For the rest of the chapters, I will admit I didn’t sit down and read this like I would a “good book.” (i.e. I’m a HUGE Stephen King fan. This ain’t no Stephen King novel.) Instead, I decided to just take the book, and utilize it – just like I would any other technical book I have. I’m a “learn as you go” kind of gal – so I cracked the knuckles, installed it on my localhost environment, opened her up to Chapter 3 and got going.
I’ve said it before: ModX is seriously easy to install. This book gives you step-by-step instructions on how to do it, but it can give the WordPress “Famous 5-minute Install” a run for its money. The back-end is easily navigable, and the book gives you useful information on what’s going on, and the importance of each section. it really does break it down for you into easily managed chunks (pun intended). Unlike many technical books I currently own, this one gives you troubleshooting advice along with the section you’re in – most books I have have a chapter at the end for troubleshooting purposes, so you have to constantly flip back-and-forth. Not a problem with this – I guess there are common questions about stuff that happens, and they address it right there – almost as it’s happening on your screen. It’s very nice.
I will say that the version of ModX I have installed is the latest version (as of this writing, that would be 1.0.2) and I think that this book was written for at least a slightly older version, because some of the names and titles they supply in the book aren’t correct. But it would seem that even though the text isn’t an exact match to what it says in the back-end, it’s close enough that you can figure out what’s going on without any issues.
It is difficult, however, to continue giving a chapter-by-chapter review (and it’s probably too long anyway) of this book without making it a review of ModX itself. I will say that the book is very informative. Between the time I first attempted to learn ModX on my own and when I knew the book was coming (which was about 2 weeks, give or take a couple of days) I realized there were many good resources and places to go to learn about ModX and how to make the most out of it. The platform itself is intriguing, but I have to say I’m very glad I got this book. If you’re familiar at all with developing for WordPress, then you could say this is the Codex in 250 pages. It’s concise, clear, well-written and has a lot of examples and snippets to walk you through and make you understand what’s going on. It speaks plain English, and written so even my husband can understand what’s going on (believe me, that’s saying a lot). Although a lot of this information can be found elsewhere on the internet (and even within the help files) this little book packs a punch: it’s got everything in one spot, right at your fingertips.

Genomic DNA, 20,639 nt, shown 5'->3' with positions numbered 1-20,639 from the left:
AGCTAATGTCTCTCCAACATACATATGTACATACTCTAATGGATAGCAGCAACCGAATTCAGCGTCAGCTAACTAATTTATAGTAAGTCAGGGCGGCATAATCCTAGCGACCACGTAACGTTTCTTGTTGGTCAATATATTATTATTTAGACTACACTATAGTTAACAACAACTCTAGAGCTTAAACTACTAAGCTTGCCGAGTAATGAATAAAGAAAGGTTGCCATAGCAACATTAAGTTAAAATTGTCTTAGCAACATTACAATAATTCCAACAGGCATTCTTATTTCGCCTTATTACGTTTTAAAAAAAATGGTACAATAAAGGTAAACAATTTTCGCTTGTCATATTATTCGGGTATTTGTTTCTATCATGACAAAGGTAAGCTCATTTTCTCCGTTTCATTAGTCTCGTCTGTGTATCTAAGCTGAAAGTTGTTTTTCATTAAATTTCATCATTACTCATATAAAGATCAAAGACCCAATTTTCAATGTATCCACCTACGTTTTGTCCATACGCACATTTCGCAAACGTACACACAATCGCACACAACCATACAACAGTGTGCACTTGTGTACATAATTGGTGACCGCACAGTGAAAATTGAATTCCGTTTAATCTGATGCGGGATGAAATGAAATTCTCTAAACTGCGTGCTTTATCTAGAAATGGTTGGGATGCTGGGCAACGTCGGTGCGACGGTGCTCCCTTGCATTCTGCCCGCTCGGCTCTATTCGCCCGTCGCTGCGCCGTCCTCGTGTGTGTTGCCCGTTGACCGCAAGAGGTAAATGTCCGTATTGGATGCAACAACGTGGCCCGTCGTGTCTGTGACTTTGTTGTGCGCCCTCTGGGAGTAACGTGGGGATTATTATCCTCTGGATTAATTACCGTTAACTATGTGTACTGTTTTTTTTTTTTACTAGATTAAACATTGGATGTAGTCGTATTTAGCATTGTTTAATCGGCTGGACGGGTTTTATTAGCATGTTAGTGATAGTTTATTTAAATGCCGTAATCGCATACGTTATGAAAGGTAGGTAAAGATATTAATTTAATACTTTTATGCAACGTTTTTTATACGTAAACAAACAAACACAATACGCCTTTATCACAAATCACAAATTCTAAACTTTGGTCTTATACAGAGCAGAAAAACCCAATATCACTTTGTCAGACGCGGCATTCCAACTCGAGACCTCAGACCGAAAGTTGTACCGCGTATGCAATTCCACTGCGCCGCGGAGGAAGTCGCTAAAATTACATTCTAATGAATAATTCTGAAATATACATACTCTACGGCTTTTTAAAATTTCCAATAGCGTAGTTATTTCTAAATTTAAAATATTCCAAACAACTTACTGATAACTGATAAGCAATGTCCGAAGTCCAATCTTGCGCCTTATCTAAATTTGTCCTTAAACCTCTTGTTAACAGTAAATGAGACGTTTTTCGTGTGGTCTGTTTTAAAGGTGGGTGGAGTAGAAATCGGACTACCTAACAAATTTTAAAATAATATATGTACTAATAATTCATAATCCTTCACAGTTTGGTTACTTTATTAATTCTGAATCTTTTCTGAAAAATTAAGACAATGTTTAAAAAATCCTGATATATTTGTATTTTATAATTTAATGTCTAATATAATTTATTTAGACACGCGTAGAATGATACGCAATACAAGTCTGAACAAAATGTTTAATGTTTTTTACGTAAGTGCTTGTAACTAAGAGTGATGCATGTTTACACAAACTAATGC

All in all, I know you could develop for ModX without his book, but I don’t know why you’d want to. From the perspective of a beginner like me, it’s all here, ready to go, and easy to find, and I think I would recommend this to anyone who’s ready to dive into ModX and not feel like they’re going to drown.
Speaking of which, time for me to go swimming!